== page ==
How women and men experience VR differently

Gemma Busoni is a recent high school graduate and co-founder of Discovr, a VR startup based in Los Angeles. While still in school, she started a nonprofit for inner city students in LA to get resources for coding, hacking and other STEM skills. Earlier this year, she stood alongside Michelle Obama on the cover of Seventeen magazine­.

“That was fun,” she said casually.

Exuding confidence as she spoke among several powerful women at a panel called “Entrepreneurs and Intrepreneurs” at the Grace Hopper Celebration of Women in Computing, Busoni talked about how she raised $100,000 for her company, and shared tips for other budding female entrepreneurs searching for funding. The talk featured filmmakers, software engineers and coders who had either started their own company, or innovated new programs within their company (intrapreneurs). Gemma Busoni is the former, but thinks of herself primarily as an educator.

I sat down with Busoni to learn a little more about her opinions on the VR  industry. Immersed in the Grace Hopper atmosphere, our conversations veered towards the implications of virtual reality for women, the potential for VR to be more inclusive, and her experiences as a female gamer and developer in a male-dominated industry.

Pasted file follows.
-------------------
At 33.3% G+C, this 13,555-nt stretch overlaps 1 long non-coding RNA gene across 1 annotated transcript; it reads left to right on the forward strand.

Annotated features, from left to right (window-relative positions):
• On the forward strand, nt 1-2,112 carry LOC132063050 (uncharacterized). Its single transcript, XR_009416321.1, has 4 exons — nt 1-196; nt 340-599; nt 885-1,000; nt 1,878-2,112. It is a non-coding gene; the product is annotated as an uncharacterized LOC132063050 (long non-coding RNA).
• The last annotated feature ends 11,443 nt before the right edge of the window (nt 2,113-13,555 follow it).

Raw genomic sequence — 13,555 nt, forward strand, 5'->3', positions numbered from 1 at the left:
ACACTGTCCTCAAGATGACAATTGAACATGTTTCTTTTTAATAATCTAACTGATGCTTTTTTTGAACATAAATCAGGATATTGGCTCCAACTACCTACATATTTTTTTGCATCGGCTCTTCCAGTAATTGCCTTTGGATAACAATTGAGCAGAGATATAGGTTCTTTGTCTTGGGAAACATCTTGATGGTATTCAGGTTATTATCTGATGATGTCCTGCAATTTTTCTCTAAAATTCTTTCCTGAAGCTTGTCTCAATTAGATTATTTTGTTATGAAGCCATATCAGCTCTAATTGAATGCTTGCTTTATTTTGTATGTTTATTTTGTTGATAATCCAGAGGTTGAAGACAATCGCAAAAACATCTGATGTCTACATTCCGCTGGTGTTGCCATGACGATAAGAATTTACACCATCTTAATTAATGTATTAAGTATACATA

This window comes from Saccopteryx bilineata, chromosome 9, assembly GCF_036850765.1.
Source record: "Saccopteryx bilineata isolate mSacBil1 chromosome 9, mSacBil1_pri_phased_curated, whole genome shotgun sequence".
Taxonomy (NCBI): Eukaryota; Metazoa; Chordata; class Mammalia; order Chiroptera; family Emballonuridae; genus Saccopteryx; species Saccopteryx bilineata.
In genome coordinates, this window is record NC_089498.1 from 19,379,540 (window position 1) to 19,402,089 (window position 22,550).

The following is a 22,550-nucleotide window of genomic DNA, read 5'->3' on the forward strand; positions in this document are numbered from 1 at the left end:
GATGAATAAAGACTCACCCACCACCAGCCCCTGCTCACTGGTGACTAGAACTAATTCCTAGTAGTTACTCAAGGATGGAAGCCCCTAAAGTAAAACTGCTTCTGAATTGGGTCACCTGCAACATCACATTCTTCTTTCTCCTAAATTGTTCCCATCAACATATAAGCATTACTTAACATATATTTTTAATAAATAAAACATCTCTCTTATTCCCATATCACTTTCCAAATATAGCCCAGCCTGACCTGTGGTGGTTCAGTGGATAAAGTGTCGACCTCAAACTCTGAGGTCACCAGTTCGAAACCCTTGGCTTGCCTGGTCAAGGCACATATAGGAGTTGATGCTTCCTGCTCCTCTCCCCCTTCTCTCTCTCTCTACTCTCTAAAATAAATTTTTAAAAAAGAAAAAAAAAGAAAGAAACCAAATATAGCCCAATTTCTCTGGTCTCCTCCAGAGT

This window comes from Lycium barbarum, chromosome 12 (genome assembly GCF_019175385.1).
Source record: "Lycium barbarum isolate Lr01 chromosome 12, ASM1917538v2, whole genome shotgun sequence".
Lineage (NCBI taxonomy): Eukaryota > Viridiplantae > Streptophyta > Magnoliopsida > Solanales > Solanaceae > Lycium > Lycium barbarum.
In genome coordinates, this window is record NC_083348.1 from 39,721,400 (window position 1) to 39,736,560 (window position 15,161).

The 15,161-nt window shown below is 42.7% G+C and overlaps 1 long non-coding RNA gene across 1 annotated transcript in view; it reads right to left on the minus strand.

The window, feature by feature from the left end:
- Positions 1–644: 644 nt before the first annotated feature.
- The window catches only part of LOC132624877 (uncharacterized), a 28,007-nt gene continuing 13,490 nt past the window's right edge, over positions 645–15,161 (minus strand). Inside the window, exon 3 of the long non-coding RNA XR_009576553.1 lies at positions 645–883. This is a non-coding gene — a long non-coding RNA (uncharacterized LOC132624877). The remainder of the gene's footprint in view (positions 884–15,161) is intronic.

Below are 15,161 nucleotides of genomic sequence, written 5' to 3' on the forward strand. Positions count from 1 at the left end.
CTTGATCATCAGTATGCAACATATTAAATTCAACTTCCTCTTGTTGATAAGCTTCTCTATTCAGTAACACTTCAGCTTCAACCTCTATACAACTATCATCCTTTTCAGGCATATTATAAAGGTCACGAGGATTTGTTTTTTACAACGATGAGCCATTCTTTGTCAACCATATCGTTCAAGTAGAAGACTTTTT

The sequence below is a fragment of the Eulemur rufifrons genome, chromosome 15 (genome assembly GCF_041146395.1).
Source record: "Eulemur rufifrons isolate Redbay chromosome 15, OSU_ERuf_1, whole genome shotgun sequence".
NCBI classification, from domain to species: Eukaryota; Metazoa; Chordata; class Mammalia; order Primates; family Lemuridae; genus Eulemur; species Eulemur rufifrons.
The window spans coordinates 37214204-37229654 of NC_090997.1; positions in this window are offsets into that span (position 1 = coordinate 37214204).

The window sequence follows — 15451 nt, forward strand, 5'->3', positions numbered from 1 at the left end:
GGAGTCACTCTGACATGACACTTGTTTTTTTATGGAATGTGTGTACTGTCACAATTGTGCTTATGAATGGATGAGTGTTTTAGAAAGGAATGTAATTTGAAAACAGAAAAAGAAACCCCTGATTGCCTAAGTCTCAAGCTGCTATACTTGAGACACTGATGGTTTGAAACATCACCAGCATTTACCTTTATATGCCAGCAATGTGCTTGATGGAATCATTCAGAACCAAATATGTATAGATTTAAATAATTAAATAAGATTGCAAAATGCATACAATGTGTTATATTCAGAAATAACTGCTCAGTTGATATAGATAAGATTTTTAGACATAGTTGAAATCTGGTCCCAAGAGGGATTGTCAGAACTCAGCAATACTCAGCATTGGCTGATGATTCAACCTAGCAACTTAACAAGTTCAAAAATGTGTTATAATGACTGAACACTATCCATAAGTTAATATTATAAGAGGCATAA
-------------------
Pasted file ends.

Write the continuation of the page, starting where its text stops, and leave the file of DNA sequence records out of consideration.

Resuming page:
You’ve started your career pretty early, what’s your proudest accomplishment so far?

We built all of ancient Rome in VR. That’s how we got funding in the first place. It was sick.

What do you think is the scope for VR?

Ideally it would just remove barriers to everything. If you’ve ever seen Star Trek, there’s the Holodeck–that’s what I think of as the ultimate VR experience.

What’s the most inspiring VR experience out there that you wish you had thought of first?

Variable Labs created a 360 experience teaching women to negotiate their salaries. I’ve heard brilliant reviews.

That’s very appropriate to what we’re talking at Grace Hopper, and a great segue. Based on your experience in the field, are there cases where VR products have forgotten about their female consumer base?

Potentially, but I don’t think it’s on purpose. For example, the way that women and men perceive immersion is very different. I distinctly remember seeing an article that said ‘VR is a sexist industry because women get more motion-sick in VR.’ I don’t know a single developer who’s sitting behind his computer like ‘Ha ha ha, I want this woman to feel sick.’

But, as it turns out, ‘motion parallax’ is what makes a male feel immersed and for females its ‘shape from shading.’ If a shadow is off it will ruin the experience for a woman. As opposed to a male, where ‘motion parallax’ is just how things move relative to you. There are fundamental differences in humans that are making these things happen. I don’t think much of it is on purpose.

Oculus just wrote out their new avatar system, and as opposed to other video games where you have to choose ‘male’ or ‘female,’ there’s none of that. There’s just face shape. That’s a really big deal and should be an example that’s followed.

Agreed. Do you think more women entering the industry can help with some of these issues?

VR is very unique in that I’ve never seen so many women come together and be accepted. I distinctly remember going from being a game developer — and being the only girl — to this VR group where there were tons of women. The more women, the faster this will get solved, but things have been changing pretty quickly.